As part of the White Night of the Galleries (September 30), the alternative gallery space at Dr. Iacob Felix no. 72A hosted an installation called Road, about the road of life.
The piece that intrigued me the most, despite its simple concept, showed a family photo and a number of medicine package inserts, blisters of pills and prescriptions pinned to an old light brown overcoat. The garment was hanged from the ceiling and a side wall, and underneath it was a pile of medicine packets, pill bottles, and blister packs. The label read Bătrânețea (Old Age), by Rene Răileanu.
The piece, with the medicine signifiers replacing the body of the person, made me think how in our old age we’re shaped by suffering and how the fact that we’re still standing under that coat is due to the many medicines we take, medicines which help numb that suffering but which, in many ways, take over our identity as we become more and more concerned with our health, talk often about our ailments, and are perceived through the lens of our illnesses by others. And then there the family portrait at the top—what most of us hold most dear in our waning years.
Rene Răileanu is mostly a figurative painter. If you want to see some more of his work, here’s his website.
Walking about Amzei Square yesterday evening, I stopped at Amzei Market Makers to see their current exhibition (curated by Beti Vervega and Mădălina Mirea). One of the artists included in the show was Vlad Basarab (b. 1977, Bucharest), a graduate of the Ceramics section of the University of Alaska Anchorage, as well as of two MFA programs in the U.S., currently a PhD student in visual arts at the National University of the Arts in Bucharest.
Vlad Basarab is mostly known for the clay books in his Archaeology of Memory series. You can see a photo on ArtOut, accompanying Mădălina Panduru’s interview with the artist, and a video on YouTube, showing in 4 minutes and 31 seconds the way one of these books dissolves under the week-long attritive action of water. In the interview, Vlad Basarab explains that he has left the pages blank in order to allude to oblivion and absence, and to stimulate the viewer to imagine what might have been in those books. Along the same lines, the disintegration of the book suggests the loss of collective memory. For more info in English on Vlad Basarab, see this page from the online art portal Modernism.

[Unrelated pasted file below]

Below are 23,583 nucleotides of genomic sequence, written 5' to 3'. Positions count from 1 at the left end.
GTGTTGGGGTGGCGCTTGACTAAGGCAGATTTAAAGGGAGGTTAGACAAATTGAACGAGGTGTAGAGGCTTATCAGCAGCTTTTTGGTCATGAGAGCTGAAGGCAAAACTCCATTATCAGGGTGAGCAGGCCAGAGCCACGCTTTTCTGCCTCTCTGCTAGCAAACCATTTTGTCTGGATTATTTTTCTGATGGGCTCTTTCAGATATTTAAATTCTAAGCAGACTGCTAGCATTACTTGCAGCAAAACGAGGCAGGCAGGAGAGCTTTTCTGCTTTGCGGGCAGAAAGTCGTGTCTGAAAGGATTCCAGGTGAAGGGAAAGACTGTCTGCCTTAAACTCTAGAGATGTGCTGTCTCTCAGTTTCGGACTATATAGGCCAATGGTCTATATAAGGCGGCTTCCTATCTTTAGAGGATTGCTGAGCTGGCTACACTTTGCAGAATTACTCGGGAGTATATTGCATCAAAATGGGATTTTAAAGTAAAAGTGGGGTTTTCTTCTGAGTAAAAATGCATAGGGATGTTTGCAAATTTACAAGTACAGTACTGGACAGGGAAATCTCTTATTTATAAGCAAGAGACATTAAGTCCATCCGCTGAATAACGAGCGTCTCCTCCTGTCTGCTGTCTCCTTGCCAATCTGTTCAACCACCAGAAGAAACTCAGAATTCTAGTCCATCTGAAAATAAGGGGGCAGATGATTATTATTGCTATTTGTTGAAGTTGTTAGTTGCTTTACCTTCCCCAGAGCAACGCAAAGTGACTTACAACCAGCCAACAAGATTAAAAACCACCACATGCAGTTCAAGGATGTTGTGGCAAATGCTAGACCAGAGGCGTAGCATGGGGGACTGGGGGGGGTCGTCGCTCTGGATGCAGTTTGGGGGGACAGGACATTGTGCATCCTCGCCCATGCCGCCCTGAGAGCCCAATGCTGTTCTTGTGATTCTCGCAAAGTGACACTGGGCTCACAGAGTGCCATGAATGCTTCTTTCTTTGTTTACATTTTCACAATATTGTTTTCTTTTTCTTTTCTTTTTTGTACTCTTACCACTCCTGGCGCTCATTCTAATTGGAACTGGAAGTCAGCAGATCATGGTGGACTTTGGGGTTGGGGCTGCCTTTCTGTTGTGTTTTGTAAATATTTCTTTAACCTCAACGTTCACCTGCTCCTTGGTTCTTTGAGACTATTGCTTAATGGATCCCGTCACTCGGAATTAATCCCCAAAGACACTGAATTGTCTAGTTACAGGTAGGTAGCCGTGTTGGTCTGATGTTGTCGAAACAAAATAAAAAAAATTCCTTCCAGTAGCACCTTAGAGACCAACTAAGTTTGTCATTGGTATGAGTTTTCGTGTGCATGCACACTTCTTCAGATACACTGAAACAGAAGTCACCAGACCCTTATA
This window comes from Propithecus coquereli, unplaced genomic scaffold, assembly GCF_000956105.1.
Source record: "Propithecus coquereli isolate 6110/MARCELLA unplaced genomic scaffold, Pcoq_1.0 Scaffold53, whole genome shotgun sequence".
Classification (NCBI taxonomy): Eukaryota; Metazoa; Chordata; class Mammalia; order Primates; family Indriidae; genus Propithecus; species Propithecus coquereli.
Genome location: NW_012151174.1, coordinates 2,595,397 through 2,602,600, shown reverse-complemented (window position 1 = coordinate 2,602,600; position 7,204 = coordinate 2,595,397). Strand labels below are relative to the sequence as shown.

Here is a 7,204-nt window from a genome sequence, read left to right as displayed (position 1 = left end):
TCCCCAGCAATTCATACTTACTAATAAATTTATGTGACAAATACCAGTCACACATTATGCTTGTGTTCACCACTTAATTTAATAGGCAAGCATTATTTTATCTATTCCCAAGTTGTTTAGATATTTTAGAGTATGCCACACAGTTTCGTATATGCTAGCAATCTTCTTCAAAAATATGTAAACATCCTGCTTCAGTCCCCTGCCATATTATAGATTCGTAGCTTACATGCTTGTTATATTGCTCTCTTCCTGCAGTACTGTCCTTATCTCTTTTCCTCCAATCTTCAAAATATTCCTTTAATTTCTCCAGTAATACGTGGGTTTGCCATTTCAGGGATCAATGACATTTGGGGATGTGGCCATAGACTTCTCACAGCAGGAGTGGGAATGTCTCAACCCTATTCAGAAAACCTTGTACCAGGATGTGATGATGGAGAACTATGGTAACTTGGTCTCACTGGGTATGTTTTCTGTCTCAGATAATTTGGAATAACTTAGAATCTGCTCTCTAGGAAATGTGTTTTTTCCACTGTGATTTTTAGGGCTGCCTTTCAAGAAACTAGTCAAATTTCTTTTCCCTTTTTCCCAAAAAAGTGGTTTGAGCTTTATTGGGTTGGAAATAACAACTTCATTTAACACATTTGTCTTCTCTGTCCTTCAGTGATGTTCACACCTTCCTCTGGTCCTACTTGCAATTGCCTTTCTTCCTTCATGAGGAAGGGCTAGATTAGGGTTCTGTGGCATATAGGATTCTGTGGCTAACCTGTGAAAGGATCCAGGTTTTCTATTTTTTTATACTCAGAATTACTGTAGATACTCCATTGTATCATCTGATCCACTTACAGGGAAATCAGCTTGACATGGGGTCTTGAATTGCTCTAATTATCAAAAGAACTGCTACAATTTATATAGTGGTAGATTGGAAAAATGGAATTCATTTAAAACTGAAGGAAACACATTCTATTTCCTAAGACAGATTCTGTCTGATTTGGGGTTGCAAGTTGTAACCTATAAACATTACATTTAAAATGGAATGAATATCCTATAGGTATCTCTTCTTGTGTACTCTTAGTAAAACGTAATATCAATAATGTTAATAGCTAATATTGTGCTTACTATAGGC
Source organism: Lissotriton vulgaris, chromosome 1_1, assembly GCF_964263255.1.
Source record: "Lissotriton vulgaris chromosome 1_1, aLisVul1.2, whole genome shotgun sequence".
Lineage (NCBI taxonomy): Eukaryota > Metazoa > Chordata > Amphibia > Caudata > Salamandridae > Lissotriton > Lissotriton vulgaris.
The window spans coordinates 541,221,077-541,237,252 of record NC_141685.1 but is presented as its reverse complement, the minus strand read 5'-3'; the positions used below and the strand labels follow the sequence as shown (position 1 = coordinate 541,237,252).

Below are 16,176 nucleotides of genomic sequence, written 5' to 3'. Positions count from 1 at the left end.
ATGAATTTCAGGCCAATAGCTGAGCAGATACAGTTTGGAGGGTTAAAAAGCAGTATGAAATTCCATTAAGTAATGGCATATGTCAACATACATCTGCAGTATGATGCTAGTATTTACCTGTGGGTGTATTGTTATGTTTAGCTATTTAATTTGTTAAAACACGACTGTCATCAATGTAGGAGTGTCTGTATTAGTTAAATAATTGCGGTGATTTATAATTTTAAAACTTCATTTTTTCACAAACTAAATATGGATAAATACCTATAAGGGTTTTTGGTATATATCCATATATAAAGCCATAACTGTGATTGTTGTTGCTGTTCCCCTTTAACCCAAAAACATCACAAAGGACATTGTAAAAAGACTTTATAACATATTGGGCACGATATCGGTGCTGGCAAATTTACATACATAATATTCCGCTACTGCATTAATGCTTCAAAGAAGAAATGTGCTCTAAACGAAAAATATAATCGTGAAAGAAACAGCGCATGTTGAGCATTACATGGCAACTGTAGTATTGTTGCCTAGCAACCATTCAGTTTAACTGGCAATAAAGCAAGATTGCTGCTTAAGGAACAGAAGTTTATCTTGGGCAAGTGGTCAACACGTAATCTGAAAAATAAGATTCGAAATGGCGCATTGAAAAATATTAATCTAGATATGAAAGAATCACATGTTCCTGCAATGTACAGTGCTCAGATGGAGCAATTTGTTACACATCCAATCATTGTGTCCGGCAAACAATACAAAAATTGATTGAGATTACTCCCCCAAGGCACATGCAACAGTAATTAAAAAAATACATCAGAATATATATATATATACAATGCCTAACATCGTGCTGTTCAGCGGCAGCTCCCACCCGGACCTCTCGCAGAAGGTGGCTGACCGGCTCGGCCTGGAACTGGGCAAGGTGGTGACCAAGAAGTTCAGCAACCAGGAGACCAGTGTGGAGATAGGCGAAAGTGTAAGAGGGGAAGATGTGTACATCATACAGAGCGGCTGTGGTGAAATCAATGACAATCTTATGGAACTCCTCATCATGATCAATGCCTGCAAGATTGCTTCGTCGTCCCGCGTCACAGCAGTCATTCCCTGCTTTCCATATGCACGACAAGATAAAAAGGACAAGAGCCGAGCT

I didn’t get to see his books yesterday, but the works he did contribute to the show were rather strong, too. They were called Oameni Pământ nr. 1 (Earth People no. 1) and Oameni Pământ nr. 2 (Earth People no. 2), and played with his favorite media, the elementary materials of earth, water, and fire. I thought they were quite inspired. Here they are.
Found this sculpture in the Old Town last night, as part of Bucharest’s tenth edition of the White Night of the Art Galleries, which included a ten-year retrospective at ARCUB. Titled simply Madonna, it’s a work from 2014 by Michele Bressan (b. 1980, Trieste, Italy), who has been residing in Bucharest since 1993.
I’m showing it because this Virgin Mary covered in wax drips made me think of her as carrying our prayers as a light burden . . .
I saw two portraits by Daniela Donțu at the Elite Art Gallery a few days ago, and was quite struck by her technique and aesthetic. Here’s Stări (1) (States [of Mind] (1) ) and Gânduri (Thoughts).
For some reason I couldn’t identify right away, I found these paintings mesmerizing. It took some photographing of old photos to realize what has drawn me to Donțu’s work, States [of Mind] (1) in particular. It’s the way the fluid handling of paint creates the suggestion of reflection-filled layers, as if you were looking at the man through a series of windows—or veils of affective memory.
I visited the new exhibition at the Victoria Art Center yesterday, and, while I liked all of the pieces, I was quite impressed with one of them in particular, Cătălin Burcea’s The First and The Last Step (Primul și ultimul pas, in Romanian).
The work consists of four segments of charred wood laid upon a narrow bed of sand. First things first: why four pieces and a single log? The parts may be a reference, perhaps, to the four nucleotide bases of a DNA strand, or, alternatively, to the idea of steps—considered separately from the first and the last step mentioned in the title. Moving on, it’s easy to see why these pieces of wood, passed through fire, a step before returning to the earth as ashes (and you can see in the detail below how chips of it are already coming loose and taking that road), is the last step. But how is it the first step? Maybe the fire that consumes us is a spiritual moment that allows us to be born. Maybe we’re already charred wood when we’re born (the old idea of birth as the first step towards death). I feel it’s this second idea, tied to birth, that gives this piece its oomph. The idea that with every breath we take we die a little—just as a light breeze will eat at this charred log.